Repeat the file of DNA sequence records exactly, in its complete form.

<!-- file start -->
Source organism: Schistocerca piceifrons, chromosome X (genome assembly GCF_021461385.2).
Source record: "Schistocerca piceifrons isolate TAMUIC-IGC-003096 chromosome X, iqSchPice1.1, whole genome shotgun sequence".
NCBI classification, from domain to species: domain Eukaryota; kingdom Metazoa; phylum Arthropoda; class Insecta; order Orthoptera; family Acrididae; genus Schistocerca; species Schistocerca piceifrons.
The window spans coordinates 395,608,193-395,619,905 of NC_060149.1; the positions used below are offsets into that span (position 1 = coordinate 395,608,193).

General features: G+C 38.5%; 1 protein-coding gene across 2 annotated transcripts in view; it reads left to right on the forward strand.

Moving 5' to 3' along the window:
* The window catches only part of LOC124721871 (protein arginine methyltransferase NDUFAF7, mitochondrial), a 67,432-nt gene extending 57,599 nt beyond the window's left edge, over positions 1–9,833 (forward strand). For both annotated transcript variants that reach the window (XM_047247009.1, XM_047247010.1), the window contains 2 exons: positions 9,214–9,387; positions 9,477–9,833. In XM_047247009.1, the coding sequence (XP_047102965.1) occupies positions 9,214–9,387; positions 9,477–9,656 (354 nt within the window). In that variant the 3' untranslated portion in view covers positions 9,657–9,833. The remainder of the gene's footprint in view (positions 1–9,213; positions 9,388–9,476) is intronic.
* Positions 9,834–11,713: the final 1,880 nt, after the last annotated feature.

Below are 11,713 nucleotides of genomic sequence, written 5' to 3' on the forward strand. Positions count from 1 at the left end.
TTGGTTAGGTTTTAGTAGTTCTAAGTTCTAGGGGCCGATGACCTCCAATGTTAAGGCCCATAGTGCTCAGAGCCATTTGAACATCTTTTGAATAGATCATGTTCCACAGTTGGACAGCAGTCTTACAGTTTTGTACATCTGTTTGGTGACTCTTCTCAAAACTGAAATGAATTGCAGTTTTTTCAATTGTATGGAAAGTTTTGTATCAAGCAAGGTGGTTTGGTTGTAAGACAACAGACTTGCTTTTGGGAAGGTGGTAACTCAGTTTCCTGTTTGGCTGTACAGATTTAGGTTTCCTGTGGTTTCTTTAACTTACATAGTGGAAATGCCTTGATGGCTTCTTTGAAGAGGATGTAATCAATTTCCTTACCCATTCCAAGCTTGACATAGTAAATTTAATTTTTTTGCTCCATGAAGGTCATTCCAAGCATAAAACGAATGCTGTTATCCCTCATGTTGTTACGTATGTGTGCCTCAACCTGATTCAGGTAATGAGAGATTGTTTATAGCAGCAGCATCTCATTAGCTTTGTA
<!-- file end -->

Source organism: Schistocerca piceifrons, chromosome X (genome assembly GCF_021461385.2).
Source record: "Schistocerca piceifrons isolate TAMUIC-IGC-003096 chromosome X, iqSchPice1.1, whole genome shotgun sequence".
NCBI classification, from domain to species: domain Eukaryota; kingdom Metazoa; phylum Arthropoda; class Insecta; order Orthoptera; family Acrididae; genus Schistocerca; species Schistocerca piceifrons.
The window spans coordinates 395,608,193-395,619,905 of NC_060149.1; the positions used below are offsets into that span (position 1 = coordinate 395,608,193).

General features: G+C 38.5%; 1 protein-coding gene across 2 annotated transcripts in view; it reads left to right on the forward strand.

Moving 5' to 3' along the window:
* The window catches only part of LOC124721871 (protein arginine methyltransferase NDUFAF7, mitochondrial), a 67,432-nt gene extending 57,599 nt beyond the window's left edge, over positions 1–9,833 (forward strand). For both annotated transcript variants that reach the window (XM_047247009.1, XM_047247010.1), the window contains 2 exons: positions 9,214–9,387; positions 9,477–9,833. In XM_047247009.1, the coding sequence (XP_047102965.1) occupies positions 9,214–9,387; positions 9,477–9,656 (354 nt within the window). In that variant the 3' untranslated portion in view covers positions 9,657–9,833. The remainder of the gene's footprint in view (positions 1–9,213; positions 9,388–9,476) is intronic.
* Positions 9,834–11,713: the final 1,880 nt, after the last annotated feature.

Below are 11,713 nucleotides of genomic sequence, written 5' to 3' on the forward strand. Positions count from 1 at the left end.
TTGGTTAGGTTTTAGTAGTTCTAAGTTCTAGGGGCCGATGACCTCCAATGTTAAGGCCCATAGTGCTCAGAGCCATTTGAACATCTTTTGAATAGATCATGTTCCACAGTTGGACAGCAGTCTTACAGTTTTGTACATCTGTTTGGTGACTCTTCTCAAAACTGAAATGAATTGCAGTTTTTTCAATTGTATGGAAAGTTTTGTATCAAGCAAGGTGGTTTGGTTGTAAGACAACAGACTTGCTTTTGGGAAGGTGGTAACTCAGTTTCCTGTTTGGCTGTACAGATTTAGGTTTCCTGTGGTTTCTTTAACTTACATAGTGGAAATGCCTTGATGGCTTCTTTGAAGAGGATGTAATCAATTTCCTTACCCATTCCAAGCTTGACATAGTAAATTTAATTTTTTTGCTCCATGAAGGTCATTCCAAGCATAAAACGAATGCTGTTATCCCTCATGTTGTTACGTATGTGTGCCTCAACCTGATTCAGGTAATGAGAGATTGTTTATAGCAGCAGCATCTCATTAGCTTTGTA